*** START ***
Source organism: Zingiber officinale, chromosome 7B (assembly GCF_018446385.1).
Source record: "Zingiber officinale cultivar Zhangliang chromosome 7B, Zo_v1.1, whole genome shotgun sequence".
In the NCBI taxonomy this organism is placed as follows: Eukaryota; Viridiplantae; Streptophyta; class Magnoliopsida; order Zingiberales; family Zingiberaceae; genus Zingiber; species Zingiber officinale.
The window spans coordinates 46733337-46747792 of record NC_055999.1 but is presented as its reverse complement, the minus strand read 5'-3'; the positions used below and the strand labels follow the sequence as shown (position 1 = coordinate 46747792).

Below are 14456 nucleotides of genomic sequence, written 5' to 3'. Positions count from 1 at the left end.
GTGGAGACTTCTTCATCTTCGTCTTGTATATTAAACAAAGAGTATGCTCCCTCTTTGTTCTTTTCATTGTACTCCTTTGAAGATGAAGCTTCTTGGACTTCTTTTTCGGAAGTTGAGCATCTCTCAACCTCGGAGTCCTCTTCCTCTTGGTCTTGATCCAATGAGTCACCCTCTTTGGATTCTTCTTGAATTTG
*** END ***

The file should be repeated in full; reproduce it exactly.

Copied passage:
Source organism: Zingiber officinale, chromosome 7B (assembly GCF_018446385.1).
Source record: "Zingiber officinale cultivar Zhangliang chromosome 7B, Zo_v1.1, whole genome shotgun sequence".
In the NCBI taxonomy this organism is placed as follows: Eukaryota; Viridiplantae; Streptophyta; class Magnoliopsida; order Zingiberales; family Zingiberaceae; genus Zingiber; species Zingiber officinale.
The window spans coordinates 46733337-46747792 of record NC_055999.1 but is presented as its reverse complement, the minus strand read 5'-3'; the positions used below and the strand labels follow the sequence as shown (position 1 = coordinate 46747792).

Below are 14456 nucleotides of genomic sequence, written 5' to 3'. Positions count from 1 at the left end.
GTGGAGACTTCTTCATCTTCGTCTTGTATATTAAACAAAGAGTATGCTCCCTCTTTGTTCTTTTCATTGTACTCCTTTGAAGATGAAGCTTCTTGGACTTCTTTTTCGGAAGTTGAGCATCTCTCAACCTCGGAGTCCTCTTCCTCTTGGTCTTGATCCAATGAGTCACCCTCTTTGGATTCTTCTTGAATTTG